Just in time for Halloween, I present to you Mob Ties! Mind you, I originally felt that line was going to be a complete farce. After all, there isn't anything terribly terrifying about most Manga and with only a passing knowledge of the comic before I sat down to read through the archives I had no reason to believe this one would be any different. There's plenty of tension here though, and now I'm hooked on the damn thing. Yeesh.
Mob Ties starts off a bit slowly, but once the main plot is established it takes off at an engaging pace. A large part of the story is tied up in the reveal of various twists and turns so I'm not going to say much about it - no point in spoiling it for the sake of a review. I will say that the writing is a balanced blend of light and darkness that keeps you clicking on the next link. It seems awfully tempting for Manga writers to bog their plots down with so much overly emotional trauma that the entire story sinks in a mire of angst; happily, this is a temptation the creator avoids by utilizing a zany sense of humor to meter the punch of more dramatic moments. Another temptation that was happily avoided - displaying the comic in traditional Japanese Manga format. Writing a comic in English assumes the comic will be read by a primarily English speaking audience. As such, it should be written left to right and top to bottom. Yes, it may seem authentic to write it right to left and bottom to top - but you're far more likely to confuse your intended audience than intrigue them. No such confusion here - saving the creator a tongue lashing. Oooo... scary.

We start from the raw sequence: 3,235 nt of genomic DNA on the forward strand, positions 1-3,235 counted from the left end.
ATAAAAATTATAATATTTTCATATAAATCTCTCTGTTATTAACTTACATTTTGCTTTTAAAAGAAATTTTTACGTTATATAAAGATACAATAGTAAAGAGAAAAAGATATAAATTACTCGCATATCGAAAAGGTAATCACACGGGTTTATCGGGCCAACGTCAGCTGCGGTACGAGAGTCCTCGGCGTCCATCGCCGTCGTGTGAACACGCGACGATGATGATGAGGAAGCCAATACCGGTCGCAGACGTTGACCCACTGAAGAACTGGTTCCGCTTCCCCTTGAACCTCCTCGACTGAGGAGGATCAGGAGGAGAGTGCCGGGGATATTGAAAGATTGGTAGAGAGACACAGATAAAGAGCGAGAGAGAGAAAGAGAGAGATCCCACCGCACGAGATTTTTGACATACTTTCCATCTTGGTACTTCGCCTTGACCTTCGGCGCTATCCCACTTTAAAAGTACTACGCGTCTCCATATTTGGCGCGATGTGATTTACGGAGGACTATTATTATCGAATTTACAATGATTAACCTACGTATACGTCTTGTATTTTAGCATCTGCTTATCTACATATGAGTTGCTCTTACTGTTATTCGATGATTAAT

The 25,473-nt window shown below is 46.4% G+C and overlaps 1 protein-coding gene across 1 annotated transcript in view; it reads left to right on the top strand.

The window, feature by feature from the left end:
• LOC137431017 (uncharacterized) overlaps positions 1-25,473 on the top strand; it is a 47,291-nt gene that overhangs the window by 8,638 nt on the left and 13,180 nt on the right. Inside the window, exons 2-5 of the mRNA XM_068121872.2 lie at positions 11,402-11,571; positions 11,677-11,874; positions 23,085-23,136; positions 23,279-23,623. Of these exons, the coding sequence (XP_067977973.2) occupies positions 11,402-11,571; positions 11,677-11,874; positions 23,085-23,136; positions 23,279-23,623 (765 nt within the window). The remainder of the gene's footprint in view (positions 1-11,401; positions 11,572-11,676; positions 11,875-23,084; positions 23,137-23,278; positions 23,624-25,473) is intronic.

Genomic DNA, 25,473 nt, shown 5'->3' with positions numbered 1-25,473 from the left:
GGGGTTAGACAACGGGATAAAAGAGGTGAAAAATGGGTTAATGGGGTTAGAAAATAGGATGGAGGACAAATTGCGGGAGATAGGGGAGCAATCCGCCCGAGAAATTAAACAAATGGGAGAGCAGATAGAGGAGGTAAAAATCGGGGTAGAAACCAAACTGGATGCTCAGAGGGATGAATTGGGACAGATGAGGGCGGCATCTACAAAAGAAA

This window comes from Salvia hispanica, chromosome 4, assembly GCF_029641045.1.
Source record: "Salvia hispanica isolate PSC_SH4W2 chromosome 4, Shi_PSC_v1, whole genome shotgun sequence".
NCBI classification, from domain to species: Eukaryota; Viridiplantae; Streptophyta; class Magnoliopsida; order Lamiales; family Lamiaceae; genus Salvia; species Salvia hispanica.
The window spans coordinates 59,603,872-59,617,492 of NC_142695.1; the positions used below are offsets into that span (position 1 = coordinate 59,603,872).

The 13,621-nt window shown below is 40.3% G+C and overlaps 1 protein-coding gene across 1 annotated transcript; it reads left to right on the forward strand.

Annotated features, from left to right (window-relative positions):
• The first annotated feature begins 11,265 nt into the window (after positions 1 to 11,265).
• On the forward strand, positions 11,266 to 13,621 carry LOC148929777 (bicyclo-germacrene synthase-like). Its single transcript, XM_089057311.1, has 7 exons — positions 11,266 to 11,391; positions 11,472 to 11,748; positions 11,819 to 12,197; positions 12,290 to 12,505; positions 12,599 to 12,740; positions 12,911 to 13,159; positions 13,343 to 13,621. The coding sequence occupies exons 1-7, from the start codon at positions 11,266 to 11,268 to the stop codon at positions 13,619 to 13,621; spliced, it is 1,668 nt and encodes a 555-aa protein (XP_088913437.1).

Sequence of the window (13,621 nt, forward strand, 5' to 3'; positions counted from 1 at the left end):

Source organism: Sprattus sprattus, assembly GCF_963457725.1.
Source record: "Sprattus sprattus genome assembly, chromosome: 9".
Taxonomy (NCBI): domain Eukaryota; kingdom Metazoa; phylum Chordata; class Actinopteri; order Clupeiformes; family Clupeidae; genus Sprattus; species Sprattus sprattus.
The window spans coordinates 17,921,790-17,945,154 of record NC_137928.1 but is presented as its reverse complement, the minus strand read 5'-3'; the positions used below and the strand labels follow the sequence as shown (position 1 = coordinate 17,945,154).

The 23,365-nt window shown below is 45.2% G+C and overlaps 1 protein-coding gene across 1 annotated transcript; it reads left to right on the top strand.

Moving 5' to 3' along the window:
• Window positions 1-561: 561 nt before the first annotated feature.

The artwork is mostly in simple black and white with the occasional use of full color panels or effect colors. Chapter titles are also done in color and serve to give the comic more of a print feel. Emotions are displayed in both facial expressions and in perspective and character size in classic Manga fashion and I admire the artist's ability to use those visual effects without relying on them for pacing. Each comic page has an easy flow, excepting, of course, those that are specifically created to give the feel of either confusion or jumbled memory. There's been a steady progression in artistic skill and staging; a clear indication that there are even better things to come.
Mob Ties is hosted on Drunk Duck... which means I would have critical things to say about the website if I actually knew what was in the creator's power to change. Though you do have the option to email individual comics to your friends and pin it to various services like Digg and Reddit, I'd love to see those elements I so love in self hosted comics. The author does do a decent job of communicating with the comic's audience in the blog beneath the comic, allowing the readers a peek into motivations and news. The archive exists as a drop down menu which lists issue and page - certainly not enough to go on if you're looking for a specific comic, but helpful if you're reading it issue by issue.
Personally, I suggest you start with issue number one. Now. Go.